(Source: envyadams)

llama-overlord:

wearytraveler13:

I am going to be the parent that sings to the cat.

These are the best parents ever!

(Source: riemurasia.net)

snakelikecharmer:

parisjemm:

A relationship is like a house

If a lightbulb goes out, you don’t buy a new house, you just change the lightbulb.

Unless that house is a lying whore

Then you burn the fucker to the ground and buy a better house with lights that you can fucking count on.

This took the best possible turn.

vault11overseer:

power-of-allies49:

pleatedjeans:

via

Also one time he was supposed to write a violin and piano duet, and he wrote the violin part, but he didn’t really feel like writing the piano part, or was too lazy etc. When the concert came up (he played the piano while a fiend played the violin) he set up a blank piece of paper (so people would think he was reading music) and improvised. After the concert he wrote it down so it could be published

okay i’ve reblogged this before but can we just give a shoutout to the orchestra that had to sightread the overture to an audience at the premiere of an opera

lord-kitschener:

halcyon-ia:

break the rules

no gods no kings no masters

(Source: blazepress.com)

OKAY TUMBLR. IT’S TIME TO SETTLE THIS ONCE AND FOR ALL.

batmansymbol:

Reblog this if you pronounce “.gif” as “GIF.”

NOT JIF,

GIF.

And here is the link for the opposite.

WE SHALL SEE WHICH ONE PREVAILS.

official-sokka:

The Gaang through the years. (we haven’t seen sokka as an elderly man yet. nor have we seen suki. i’ll edit it if we get there.)

assemble-the-assbutts:

fandom-pride:

2snowy4u:

imivi:

jointeamfreewill:

gipsy-bones:

unicornpancakes:

ask-the-multishipper:

image

oh god what did i do

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IT SUMMONS MAIL EVERYONE TRY IT

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HOLY FUCKING COW.

image

OKAY IT’S TRUE

imageWHAT

image

image

???

image

image

I THOUGHT IT WAS A JOKE

WHAT HOW

This doesn’t work

image

I stand corrected oh dear lord

image

Um guys

jadeita:

u ever look at pics of ur bf/gf and be like

yeah 

i did fuckin good

wheresagnes:

aztec-princesss:

gohomeluhan:

As I’m walking through Target with my little sister, the kid somehow manages to convince me to take a trip down the doll aisle. I know the type - brands that preach diversity through displays of nine different variations of white and maybe a black girl if you’re lucky enough. What I instead found as soon as I turned into the aisle were these two boxes.

The girl on the left is Shola, an Afghani girl from Kabul with war-torn eyes. Her biography on the inside flap tells us that “her country has been at war since before she was born”, and all she has left of her family is her older sister. They’re part of a circus, the one source of light in their lives, and they read the Qur’an. She wears a hijab.

The girl on the right is Nahji, a ten-year-old Indian girl from Assam, where “young girls are forced to work and get married at a very early age”. Nahji is smart, admirable, extremely studious. She teaches her fellow girls to believe in themselves. In the left side of her nose, as tradition mandates, she has a piercing. On her right hand is a henna tattoo.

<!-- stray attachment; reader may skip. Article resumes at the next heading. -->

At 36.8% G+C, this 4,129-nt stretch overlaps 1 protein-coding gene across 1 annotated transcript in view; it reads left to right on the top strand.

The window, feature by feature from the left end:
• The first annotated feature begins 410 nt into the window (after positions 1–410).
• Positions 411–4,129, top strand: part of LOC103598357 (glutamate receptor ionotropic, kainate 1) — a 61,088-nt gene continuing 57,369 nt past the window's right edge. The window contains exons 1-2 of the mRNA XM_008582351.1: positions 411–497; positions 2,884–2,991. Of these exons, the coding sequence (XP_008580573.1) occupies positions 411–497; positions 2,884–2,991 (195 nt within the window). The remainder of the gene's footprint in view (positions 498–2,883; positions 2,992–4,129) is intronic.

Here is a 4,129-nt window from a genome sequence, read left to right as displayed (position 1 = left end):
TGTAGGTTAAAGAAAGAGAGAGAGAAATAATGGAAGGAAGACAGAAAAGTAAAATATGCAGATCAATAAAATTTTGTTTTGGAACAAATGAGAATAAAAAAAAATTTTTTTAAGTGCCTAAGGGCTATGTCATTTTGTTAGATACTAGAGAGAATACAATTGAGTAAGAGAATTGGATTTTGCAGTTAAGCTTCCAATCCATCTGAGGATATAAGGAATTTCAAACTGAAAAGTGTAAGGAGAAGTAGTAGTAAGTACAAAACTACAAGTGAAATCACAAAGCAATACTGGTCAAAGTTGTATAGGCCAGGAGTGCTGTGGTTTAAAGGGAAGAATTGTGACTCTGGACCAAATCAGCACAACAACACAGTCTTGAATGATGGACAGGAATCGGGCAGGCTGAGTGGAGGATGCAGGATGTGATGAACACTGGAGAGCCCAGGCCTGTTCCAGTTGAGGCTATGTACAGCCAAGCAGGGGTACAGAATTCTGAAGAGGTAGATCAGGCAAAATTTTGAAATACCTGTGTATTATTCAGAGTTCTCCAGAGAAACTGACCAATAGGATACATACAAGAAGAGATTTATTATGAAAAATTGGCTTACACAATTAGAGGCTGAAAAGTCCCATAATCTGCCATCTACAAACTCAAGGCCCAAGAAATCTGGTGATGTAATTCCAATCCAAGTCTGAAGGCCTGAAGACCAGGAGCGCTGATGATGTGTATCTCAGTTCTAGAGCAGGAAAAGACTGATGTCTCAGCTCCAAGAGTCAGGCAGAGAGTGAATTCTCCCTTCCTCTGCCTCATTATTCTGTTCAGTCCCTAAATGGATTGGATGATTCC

As a Pakistani girl growing up in post-9/11 America, this is so important to me. The closest thing we had to these back in my day were “customizable” American Girl dolls, who were very strictly white or black. My eyes are green, my hair was black, and my skin is brown, and I couldn’t find my reflection in any of those girls. Yet I settled, just like I settled for the terrorist jokes boys would throw at me, like I settled for the butchered pronunciations of names of mine and my friends’ countries. I settled for a white doll, who at least had my eyes if nothing else, and I named her Rabeea and loved her. But I still couldn’t completely connect to her.

My little sister, who had been the one to push me down the aisle in the first place, stopped to stare with me at the girls. And then the words, “Maybe they can be my American Girls,” slipped out of her mouth. This young girl, barely represented in today’s society, finally found a doll that looks like her, that wears the weird headscarf that her grandma does and still manages to look beautiful.

I turned the dolls’ boxes around and snapped a picture of the back of Nahji’s. There are more that I didn’t see in the store; a Belarusian, an Ethiopian, a Brazilian, a Laotian, a Native American, a Mexican. And more.

These are Hearts 4 Hearts dolls, and while they haven’t yet reached all parts of the world (I think they have yet to come out with an East Asian girl), they need all the support they can get so we can have a beautiful doll for every beautiful young girl, so we can give them what our generation never had.

Please don’t let this die. If you know a young girl, get her one. I know I’m buying Shola and Nahji for my little sister’s next birthday, because she needs a doll with beautiful brown skin like hers, a doll who wears a hijab like our older sister, a doll who wears real henna, not the blue shit white girls get at the beach.

The Hearts 4 Hearts girls are so important. Don’t overlook them. Don’t underestimate them. These can be the future if we let them.

You can read more about the dolls here: http://www.playmatestoys.com/brands/hearts-for-hearts-girls

*runs to target- i need to get my babydoll one for her 1st bday

ohmygosh and the one from Ethiopia has natural hair which you can’t get from the American Girl “just like you” dolls!